Two stacked supers are a bit deeper than a single brood box (National hive). If you haven’t run out of supers (yet … you will) they make a perfectly adequate substitute.

Under offer ...

Two stacked supers, in this case set up as a bait hive. Note also the hive stand. And the roof.

Half of my bait hives are built from two supers.

As an aside, if you want to unite bees from these Paradise/Modern Beekeeping poly hives (see photo above) over the top of a standard National brood box, you’ll need a thin, wide shim to avoid bee-sized holes at the junction.

Shim

Shim …

This shim wrecks the ‘bee space’ but it’s only in use for a few days so it isn’t a problem 3.

Which, in a way, is the definition of the sort of quick fix I’m describing here … something that’s pressed into service for a relatively short period of time and that works satisfactorily, though perhaps not perfectly.

And is often still in use years later 😉

Crownboards

That’ll be 25p please

Poly crownboard ...

Poly crownboard …

… though a (well washed) fertiliser sack works just as well and is even cheaper.

Roofs

Might not be necessary at all if you stack another hive on top (see above).

However, if they are then Correx roofs take some beating.

Correx in the frost ...

Correx in the frost …

Literally.

These cost about £1.50 each to make, take minutes to build and are fully weathertight 4. I’ve got several that are over 5 years old and still going strong.

Not a quick enough fix for you?

Planting tray roof …

My bait hives were popular this year and I caught two swarms on successive days to a hive in the same location. I used an upturned planting tray for the roof of one of the bait hives and the bees didn’t seem to mind at all.

Incoming! from The Apiarist on Vimeo.

Clearer boards

Having planned to reduce my colony numbers this year I singularly failed to do anything of the sort.

I therefore ran out of clearer boards when I came to harvest the summer honey 5. I could have made multiple trips to the apiary but solved it with a quick fix.

Undaunted, a combination of some 4 cm ekes, a sheet or two of Correx (of course), a bit of gaffer tape (what else), a ‘lozenge’ escape or two, a Stanley knife and the inevitable half a dozen Band-Aids … and voila!

Quick fix clearer board – super side

Quick fix clearer board – hive side

These worked just fine and can be disassembled in minutes should I need the ekes again.

I’d bet good money they are used again next year …

etc.

To me, one of the great attractions of beekeeping is that it is an inherently practical occupation. In addition to the pleasure of working with the bees to produce a delicious, high quality and valuable product, you often need to use practical skill and ingenuity – coupled with Correx and gaffer tape – to solve day-to-day problems on the way.

For example, if you’re moving hives any distance it’s important they are well ventilated and that the frames don’t slide about with the consequent risk of crushing bees 6.

Travel screen mesh and eke

Travel screen mesh and eke …

Fibreglass net insect screening makes an ideal travel screen and is easily held in place with staples (in most poly hives) or an eke and a couple of stout straps.

And to stop the frames from sliding about a block or two of closed cell foam wedged between the hive wall and the dummy board is ideal.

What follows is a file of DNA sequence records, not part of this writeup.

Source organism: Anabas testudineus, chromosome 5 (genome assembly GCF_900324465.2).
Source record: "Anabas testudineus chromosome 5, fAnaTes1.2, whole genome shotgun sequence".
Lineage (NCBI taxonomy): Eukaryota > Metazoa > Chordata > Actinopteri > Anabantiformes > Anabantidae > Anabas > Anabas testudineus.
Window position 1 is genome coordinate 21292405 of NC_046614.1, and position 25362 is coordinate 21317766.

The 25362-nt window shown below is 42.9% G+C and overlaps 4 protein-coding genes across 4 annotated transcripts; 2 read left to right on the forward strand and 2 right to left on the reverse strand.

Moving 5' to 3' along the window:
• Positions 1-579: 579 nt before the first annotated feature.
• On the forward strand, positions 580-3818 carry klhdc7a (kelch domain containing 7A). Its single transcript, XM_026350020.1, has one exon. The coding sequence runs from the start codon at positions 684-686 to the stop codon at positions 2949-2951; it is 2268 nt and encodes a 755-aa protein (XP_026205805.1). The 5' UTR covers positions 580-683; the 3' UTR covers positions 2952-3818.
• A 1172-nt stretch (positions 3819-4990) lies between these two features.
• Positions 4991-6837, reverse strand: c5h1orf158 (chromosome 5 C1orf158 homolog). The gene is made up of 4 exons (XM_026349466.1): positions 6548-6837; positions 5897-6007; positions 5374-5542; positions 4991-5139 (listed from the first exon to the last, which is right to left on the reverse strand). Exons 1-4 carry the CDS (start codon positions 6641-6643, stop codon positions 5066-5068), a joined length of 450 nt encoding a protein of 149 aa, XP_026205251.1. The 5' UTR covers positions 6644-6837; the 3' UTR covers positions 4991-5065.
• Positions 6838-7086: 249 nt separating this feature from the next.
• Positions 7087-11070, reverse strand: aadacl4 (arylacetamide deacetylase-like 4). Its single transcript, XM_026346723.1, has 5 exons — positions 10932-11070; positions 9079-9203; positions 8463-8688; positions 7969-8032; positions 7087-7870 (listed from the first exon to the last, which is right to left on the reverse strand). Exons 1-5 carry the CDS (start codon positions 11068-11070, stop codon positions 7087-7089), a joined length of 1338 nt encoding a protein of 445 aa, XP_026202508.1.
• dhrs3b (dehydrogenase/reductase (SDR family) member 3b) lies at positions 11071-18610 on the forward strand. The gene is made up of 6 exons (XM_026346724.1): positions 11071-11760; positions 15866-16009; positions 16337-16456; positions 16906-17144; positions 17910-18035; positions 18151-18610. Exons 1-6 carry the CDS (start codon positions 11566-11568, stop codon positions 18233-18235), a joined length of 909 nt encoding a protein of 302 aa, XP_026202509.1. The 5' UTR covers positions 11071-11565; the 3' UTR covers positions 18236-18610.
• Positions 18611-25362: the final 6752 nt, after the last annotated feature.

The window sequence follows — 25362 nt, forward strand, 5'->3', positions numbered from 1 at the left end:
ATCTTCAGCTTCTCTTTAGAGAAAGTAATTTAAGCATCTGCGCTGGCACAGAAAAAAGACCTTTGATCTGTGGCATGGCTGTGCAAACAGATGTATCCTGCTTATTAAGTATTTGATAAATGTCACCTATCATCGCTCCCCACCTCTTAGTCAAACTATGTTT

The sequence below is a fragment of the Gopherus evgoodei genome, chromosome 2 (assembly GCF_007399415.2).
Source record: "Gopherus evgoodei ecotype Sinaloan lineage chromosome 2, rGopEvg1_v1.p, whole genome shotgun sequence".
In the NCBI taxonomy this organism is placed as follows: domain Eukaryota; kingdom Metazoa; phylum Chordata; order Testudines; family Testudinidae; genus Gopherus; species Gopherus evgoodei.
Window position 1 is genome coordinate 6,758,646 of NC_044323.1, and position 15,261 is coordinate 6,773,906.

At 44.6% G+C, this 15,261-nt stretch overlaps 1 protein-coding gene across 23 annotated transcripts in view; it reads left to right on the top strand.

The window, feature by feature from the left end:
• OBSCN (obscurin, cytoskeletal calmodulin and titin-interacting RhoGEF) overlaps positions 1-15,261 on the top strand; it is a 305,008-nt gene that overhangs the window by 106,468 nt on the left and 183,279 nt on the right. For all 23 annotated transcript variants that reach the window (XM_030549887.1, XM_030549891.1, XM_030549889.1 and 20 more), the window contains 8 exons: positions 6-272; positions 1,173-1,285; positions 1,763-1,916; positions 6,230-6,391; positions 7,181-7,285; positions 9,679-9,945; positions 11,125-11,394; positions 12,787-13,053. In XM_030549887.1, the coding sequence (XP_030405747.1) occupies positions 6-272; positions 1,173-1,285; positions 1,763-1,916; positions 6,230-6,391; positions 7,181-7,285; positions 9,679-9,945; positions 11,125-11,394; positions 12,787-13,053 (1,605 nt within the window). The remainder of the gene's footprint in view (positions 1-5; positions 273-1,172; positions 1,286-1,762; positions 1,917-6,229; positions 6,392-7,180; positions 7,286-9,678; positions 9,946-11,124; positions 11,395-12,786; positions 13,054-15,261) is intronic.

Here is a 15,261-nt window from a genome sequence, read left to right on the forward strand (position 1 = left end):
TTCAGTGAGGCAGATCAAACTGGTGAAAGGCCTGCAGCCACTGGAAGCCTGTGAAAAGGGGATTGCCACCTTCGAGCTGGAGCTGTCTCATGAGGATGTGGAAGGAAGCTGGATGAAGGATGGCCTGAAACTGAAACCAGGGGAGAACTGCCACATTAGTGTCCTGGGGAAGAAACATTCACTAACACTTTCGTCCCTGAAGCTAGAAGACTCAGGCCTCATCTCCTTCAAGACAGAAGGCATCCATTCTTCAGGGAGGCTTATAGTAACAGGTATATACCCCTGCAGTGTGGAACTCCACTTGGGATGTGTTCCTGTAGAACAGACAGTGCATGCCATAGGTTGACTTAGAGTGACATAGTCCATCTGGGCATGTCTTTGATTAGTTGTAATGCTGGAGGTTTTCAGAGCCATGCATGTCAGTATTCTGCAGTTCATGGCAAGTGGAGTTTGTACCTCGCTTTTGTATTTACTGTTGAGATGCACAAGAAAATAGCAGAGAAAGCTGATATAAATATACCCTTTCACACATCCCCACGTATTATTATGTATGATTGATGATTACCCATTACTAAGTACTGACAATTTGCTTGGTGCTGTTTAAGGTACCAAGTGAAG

Foam block ...

Foam block …

This type of closed cell foam is regularly supplied in packing material and is well worth saving if you find any. It’s the perfect example of a ‘quick fix’ that solves a problem at little or no cost.

Of course , you can never have too much gaffer tape. A quick fix to wasp problems until you find the errant entrance block.

Gaffer tape … remember to cover the sticky bit on the reverse to protect the bees.

And finally … you can never have too many straps to hold hives together or hold roofs down.

But you can often have too few.

Batten down the hatches … too few straps and fondant to the rescue

This photo was taken on the 14th of June, 2018. It looks balmy, but the windspeed was approaching 50 mph. I’d arrived to find some roofs already off 7 and too few straps to hold everything down.

There are two quick fixes in the picture. On the left a wooden plank holds the middle hive down with straps holding it (and the roofs on the flanking hives) in place. On the right, 25kg of fondant was press-ganged into service.


 

Building Correx hive roofs

Smoker on roof

Smoker on roof

What does the hive roof do?

  1. it provides protection from rain and snow
  2. as a consequence of its weight it may help keep the hive together in high winds
  3. (on an adjacent hive) it is a stand for your smoker, hive tool, notebook, flask of tea etc. during inspections
  4. it is used – inverted – as a stand for supers during inspections

A standard hive roof has cedar or ply sides around an internal frame attached to a board, perhaps of ply or OSB, with the entire thing capped with some sort of weatherproof cover. Commercially made roofs usually have a galvanised metal cover, homemade ones might use roofing felt, damp proof membrane or empty compost or fertiliser sacks. All of which makes them rather heavy and potentially quite expensive (an eye-watering £57 for an assembled cedar roof from Thorne’s … )

The Correx alternative

Correx in the frost ...

Correx in the frost …

I’ve built a number of roofs from Correx (the sort of twinwall, extruded, fluted polypropylene used to make estate agent signs) which work pretty well. They are very lightweight, totally weatherproof, easy to build and incredibly inexpensive. Their weight means they either need a brick added on top, or – better – a strap around the hive and stand. They’re not structurally robust, so you can’t stack supers on top of them. However, there are ways around this – use a spare hive stand or a standard roof from an adjacent hive in the same apiary. Correx roofs provide no insulation, but a standard roof doesn’t really either. In the summer this shouldn’t be an issue. However, I use insulated crownboards containing a 50mm thick block of Kingspan. These are used all year round and ensure little heat loss during even the coldest weather.